Molotov: Yes . . . no time to be sad or feel sorry for myself. When I am not busy that is when I start to fade. So I work hard, love hard, play hard.

 El: Seriously I get that. And don’t think too hard or too much (that’s my problem lol).

 Molotov: Mine too.

El: Yeah.

Molotov: I wanted to be a philosophy major.

El: And that’s where sports and competition help me. Who is your favorite philosopher?

Molotov: Tolstoy.

El: Loved War and Peace. Why Tolstoy?

Molotov: His writings on women and love really speak to me for some reason. I like a lot of the less known ones too… like Karl Marx. Economics and philosophy are very closely related.

El: So as a philosopher, what does derby signify to you?

Molotov: Oh wow . . . that is very deep . . .

El: that’s where I abide lol!

Molotov: I suppose it lies in the theory that we must make today count . . . and each moment . . . and I want to inspire and help others the way that I have been inspired and helped by so many. If I had know that my life could be as good as it is now, I would have chosen a different path very long ago. But it matters not now, because here I am and I am what I do with it. I got a tattoo on my back a year ago that reads ” take the pieces and build them up to the sky” its a line from my favorite song and summarizes the journey of my life.

El: Beautiful. What song is it?TwoNorthWestJammers

Molotov: It’s a most beautiful song . . .

El: Biffy Clyro?

Molotov: YES. http://www.youtube.com/watch?v=E0q2iXlsKNA

El: Listening now. OMG if I were building a soundtrack for Ripple this would be in it. It’s profoundly moving to me, in ways I can hardly explain. There’s a scene in Ripple when Phoebe, the rape victim, is falling apart, but her friend talks to her, helps hold her together, and this song, it could be playing.

Molotov: I’ve had a lot of people who have helped hold me together . . . so yes.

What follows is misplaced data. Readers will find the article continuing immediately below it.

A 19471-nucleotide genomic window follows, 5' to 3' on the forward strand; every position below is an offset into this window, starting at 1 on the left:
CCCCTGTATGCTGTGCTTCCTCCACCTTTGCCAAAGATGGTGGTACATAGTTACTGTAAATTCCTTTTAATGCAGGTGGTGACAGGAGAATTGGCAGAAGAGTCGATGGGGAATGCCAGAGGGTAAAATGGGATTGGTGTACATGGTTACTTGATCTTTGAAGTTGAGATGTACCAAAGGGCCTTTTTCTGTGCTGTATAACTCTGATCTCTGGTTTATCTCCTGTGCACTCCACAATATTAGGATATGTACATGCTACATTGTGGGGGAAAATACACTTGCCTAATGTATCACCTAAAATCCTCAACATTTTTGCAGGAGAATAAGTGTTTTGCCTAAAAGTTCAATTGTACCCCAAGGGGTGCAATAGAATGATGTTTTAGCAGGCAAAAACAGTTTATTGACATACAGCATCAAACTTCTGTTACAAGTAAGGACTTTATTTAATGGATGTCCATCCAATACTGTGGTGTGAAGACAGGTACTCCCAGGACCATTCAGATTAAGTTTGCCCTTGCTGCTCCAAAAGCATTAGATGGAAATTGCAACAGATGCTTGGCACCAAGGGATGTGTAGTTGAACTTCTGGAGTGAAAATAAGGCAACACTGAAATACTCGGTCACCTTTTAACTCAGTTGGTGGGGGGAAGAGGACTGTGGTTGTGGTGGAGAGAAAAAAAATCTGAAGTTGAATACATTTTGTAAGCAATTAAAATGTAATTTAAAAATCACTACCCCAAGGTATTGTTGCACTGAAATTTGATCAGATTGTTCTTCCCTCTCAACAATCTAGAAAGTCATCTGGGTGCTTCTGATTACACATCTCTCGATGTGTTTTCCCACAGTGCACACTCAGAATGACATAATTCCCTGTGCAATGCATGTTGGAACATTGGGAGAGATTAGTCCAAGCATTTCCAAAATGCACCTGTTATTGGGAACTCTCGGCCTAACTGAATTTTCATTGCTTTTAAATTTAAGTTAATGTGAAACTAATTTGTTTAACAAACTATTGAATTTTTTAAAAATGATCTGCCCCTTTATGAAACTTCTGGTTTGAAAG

El: Same here. This song, the one tattooed on your back–is this what derby kind of means to you?

Molotov: I think what derby means to me . . . is a dream that I had given up on coming true. And an exciting journey just beginning. One I am so honored and proud to be a part of.

El: That makes me so happy to hear, almost happy tears, you know? Because we should all find those dreams and take part in those journeys.

Molotov: It’s easy to find excuses not to follow our dreams. The hard part is doing what we really want.
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To support these great women, please follow them on Facebook. If you’re interested in sponsoring them, as I sure am, please contact them here:

portlandrenegaderollerderby@gmail.com. Sponsorship packages start for as low as $50.




Ripple’s Release and What Really Matters

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This is what we’re going to do this afternoon!

Ripple is live, and on sale at Amazon for a low introductory price of $4.99 on Kindle and $12.99 for paperback. I wanted to tell you a little about royalties and pricing before I move on to the advance reviews. At the price of $4.99, I make about $3.50 for each e-book I sell, and at $12.99 for the softcover paperbacks, I make about $2.50 in royalties per book. With a sunk cost of around $2,500 for publishing and editing costs (and I did not scrimp, at all, on anything, especially editing), I will need to sell about 825 books to break even. At some point soon, I will increase my prices, but I want to drive up volume first.